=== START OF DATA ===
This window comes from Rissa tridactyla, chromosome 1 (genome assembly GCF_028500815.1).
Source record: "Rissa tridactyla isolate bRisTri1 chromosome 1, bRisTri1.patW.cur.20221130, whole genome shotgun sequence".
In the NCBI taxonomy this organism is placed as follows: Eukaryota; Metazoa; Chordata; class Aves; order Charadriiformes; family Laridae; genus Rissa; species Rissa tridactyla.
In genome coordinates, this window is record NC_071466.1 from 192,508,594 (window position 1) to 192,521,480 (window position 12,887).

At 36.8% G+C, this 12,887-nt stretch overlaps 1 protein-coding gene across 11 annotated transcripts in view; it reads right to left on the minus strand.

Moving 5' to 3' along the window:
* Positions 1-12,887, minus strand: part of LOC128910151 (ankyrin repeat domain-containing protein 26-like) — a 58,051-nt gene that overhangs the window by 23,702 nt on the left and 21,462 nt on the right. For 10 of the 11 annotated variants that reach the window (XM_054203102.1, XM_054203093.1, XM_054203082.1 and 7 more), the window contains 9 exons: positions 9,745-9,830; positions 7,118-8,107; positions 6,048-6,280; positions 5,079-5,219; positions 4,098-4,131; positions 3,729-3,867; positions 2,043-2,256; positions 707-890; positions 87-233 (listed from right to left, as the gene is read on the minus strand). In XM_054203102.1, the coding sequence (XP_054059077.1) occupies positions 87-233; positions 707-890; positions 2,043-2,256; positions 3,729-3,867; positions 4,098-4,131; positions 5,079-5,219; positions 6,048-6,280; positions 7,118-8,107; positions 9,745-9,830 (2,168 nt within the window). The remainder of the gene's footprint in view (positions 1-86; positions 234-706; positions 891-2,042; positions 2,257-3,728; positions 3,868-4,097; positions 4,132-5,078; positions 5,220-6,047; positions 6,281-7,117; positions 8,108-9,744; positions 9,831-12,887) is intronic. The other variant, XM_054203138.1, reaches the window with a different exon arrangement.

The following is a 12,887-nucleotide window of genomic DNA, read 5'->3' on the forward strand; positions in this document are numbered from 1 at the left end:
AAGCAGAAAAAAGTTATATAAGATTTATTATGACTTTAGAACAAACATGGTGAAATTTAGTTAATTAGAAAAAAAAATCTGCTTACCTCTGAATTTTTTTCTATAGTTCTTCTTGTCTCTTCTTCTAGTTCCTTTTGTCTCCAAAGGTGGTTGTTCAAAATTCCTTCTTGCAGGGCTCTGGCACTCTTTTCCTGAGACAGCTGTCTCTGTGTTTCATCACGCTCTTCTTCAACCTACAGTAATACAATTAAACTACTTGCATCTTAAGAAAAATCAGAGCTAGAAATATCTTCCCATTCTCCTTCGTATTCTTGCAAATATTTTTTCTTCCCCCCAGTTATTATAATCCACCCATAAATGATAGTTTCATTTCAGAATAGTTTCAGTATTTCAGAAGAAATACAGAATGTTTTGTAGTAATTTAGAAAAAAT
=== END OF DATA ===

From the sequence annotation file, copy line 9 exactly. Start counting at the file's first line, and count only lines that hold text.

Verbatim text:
AAGCAGAAAAAAGTTATATAAGATTTATTATGACTTTAGAACAAACATGGTGAAATTTAGTTAATTAGAAAAAAAAATCTGCTTACCTCTGAATTTTTTTCTATAGTTCTTCTTGTCTCTTCTTCTAGTTCCTTTTGTCTCCAAAGGTGGTTGTTCAAAATTCCTTCTTGCAGGGCTCTGGCACTCTTTTCCTGAGACAGCTGTCTCTGTGTTTCATCACGCTCTTCTTCAACCTACAGTAATACAATTAAACTACTTGCATCTTAAGAAAAATCAGAGCTAGAAATATCTTCCCATTCTCCTTCGTATTCTTGCAAATATTTTTTCTTCCCCCCAGTTATTATAATCCACCCATAAATGATAGTTTCATTTCAGAATAGTTTCAGTATTTCAGAAGAAATACAGAATGTTTTGTAGTAATTTAGAAAAAAT